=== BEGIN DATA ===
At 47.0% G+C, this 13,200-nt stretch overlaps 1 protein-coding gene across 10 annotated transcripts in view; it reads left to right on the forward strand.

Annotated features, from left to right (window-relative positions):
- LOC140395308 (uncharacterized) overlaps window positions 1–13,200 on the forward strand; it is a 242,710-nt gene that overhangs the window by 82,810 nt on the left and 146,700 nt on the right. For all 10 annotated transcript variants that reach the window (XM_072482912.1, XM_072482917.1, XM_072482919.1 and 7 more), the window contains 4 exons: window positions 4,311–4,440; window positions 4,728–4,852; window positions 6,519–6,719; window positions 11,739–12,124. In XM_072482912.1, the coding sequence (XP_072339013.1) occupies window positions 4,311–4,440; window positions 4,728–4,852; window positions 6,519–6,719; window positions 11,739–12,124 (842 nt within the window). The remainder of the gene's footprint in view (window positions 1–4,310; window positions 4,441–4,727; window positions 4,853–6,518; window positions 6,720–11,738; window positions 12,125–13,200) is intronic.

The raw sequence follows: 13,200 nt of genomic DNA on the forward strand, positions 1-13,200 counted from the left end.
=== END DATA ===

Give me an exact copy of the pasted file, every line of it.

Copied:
At 47.0% G+C, this 13,200-nt stretch overlaps 1 protein-coding gene across 10 annotated transcripts in view; it reads left to right on the forward strand.

Annotated features, from left to right (window-relative positions):
- LOC140395308 (uncharacterized) overlaps window positions 1–13,200 on the forward strand; it is a 242,710-nt gene that overhangs the window by 82,810 nt on the left and 146,700 nt on the right. For all 10 annotated transcript variants that reach the window (XM_072482912.1, XM_072482917.1, XM_072482919.1 and 7 more), the window contains 4 exons: window positions 4,311–4,440; window positions 4,728–4,852; window positions 6,519–6,719; window positions 11,739–12,124. In XM_072482912.1, the coding sequence (XP_072339013.1) occupies window positions 4,311–4,440; window positions 4,728–4,852; window positions 6,519–6,719; window positions 11,739–12,124 (842 nt within the window). The remainder of the gene's footprint in view (window positions 1–4,310; window positions 4,441–4,727; window positions 4,853–6,518; window positions 6,720–11,738; window positions 12,125–13,200) is intronic.

The raw sequence follows: 13,200 nt of genomic DNA on the forward strand, positions 1-13,200 counted from the left end.